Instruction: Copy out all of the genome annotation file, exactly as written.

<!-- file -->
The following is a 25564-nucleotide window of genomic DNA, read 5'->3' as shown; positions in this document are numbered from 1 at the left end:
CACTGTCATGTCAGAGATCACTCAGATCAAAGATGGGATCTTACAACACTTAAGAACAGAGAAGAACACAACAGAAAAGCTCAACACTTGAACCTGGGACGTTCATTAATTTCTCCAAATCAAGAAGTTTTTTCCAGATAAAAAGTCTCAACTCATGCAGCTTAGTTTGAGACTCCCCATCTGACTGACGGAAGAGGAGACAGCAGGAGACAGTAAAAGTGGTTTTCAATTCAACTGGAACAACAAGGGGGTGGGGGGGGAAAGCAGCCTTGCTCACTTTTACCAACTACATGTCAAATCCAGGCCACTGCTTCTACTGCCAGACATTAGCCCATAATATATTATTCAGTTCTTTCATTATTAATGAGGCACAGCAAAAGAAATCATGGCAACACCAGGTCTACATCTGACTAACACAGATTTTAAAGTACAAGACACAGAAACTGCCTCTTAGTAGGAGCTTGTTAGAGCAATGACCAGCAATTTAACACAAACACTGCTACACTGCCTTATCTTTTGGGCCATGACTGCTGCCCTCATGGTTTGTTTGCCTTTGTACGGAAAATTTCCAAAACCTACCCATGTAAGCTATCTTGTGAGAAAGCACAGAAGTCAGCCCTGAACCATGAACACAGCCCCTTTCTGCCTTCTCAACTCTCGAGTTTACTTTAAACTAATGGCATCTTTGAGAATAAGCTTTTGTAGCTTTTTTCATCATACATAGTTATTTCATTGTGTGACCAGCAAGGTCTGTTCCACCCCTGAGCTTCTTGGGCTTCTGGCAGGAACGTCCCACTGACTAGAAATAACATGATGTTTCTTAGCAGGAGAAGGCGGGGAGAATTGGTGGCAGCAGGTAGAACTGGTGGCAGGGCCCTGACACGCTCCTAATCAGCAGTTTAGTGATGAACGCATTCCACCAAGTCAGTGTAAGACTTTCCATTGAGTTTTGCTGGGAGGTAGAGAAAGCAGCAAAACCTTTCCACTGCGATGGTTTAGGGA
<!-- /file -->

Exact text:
The following is a 25564-nucleotide window of genomic DNA, read 5'->3' as shown; positions in this document are numbered from 1 at the left end:
CACTGTCATGTCAGAGATCACTCAGATCAAAGATGGGATCTTACAACACTTAAGAACAGAGAAGAACACAACAGAAAAGCTCAACACTTGAACCTGGGACGTTCATTAATTTCTCCAAATCAAGAAGTTTTTTCCAGATAAAAAGTCTCAACTCATGCAGCTTAGTTTGAGACTCCCCATCTGACTGACGGAAGAGGAGACAGCAGGAGACAGTAAAAGTGGTTTTCAATTCAACTGGAACAACAAGGGGGTGGGGGGGGAAAGCAGCCTTGCTCACTTTTACCAACTACATGTCAAATCCAGGCCACTGCTTCTACTGCCAGACATTAGCCCATAATATATTATTCAGTTCTTTCATTATTAATGAGGCACAGCAAAAGAAATCATGGCAACACCAGGTCTACATCTGACTAACACAGATTTTAAAGTACAAGACACAGAAACTGCCTCTTAGTAGGAGCTTGTTAGAGCAATGACCAGCAATTTAACACAAACACTGCTACACTGCCTTATCTTTTGGGCCATGACTGCTGCCCTCATGGTTTGTTTGCCTTTGTACGGAAAATTTCCAAAACCTACCCATGTAAGCTATCTTGTGAGAAAGCACAGAAGTCAGCCCTGAACCATGAACACAGCCCCTTTCTGCCTTCTCAACTCTCGAGTTTACTTTAAACTAATGGCATCTTTGAGAATAAGCTTTTGTAGCTTTTTTCATCATACATAGTTATTTCATTGTGTGACCAGCAAGGTCTGTTCCACCCCTGAGCTTCTTGGGCTTCTGGCAGGAACGTCCCACTGACTAGAAATAACATGATGTTTCTTAGCAGGAGAAGGCGGGGAGAATTGGTGGCAGCAGGTAGAACTGGTGGCAGGGCCCTGACACGCTCCTAATCAGCAGTTTAGTGATGAACGCATTCCACCAAGTCAGTGTAAGACTTTCCATTGAGTTTTGCTGGGAGGTAGAGAAAGCAGCAAAACCTTTCCACTGCGATGGTTTAGGGA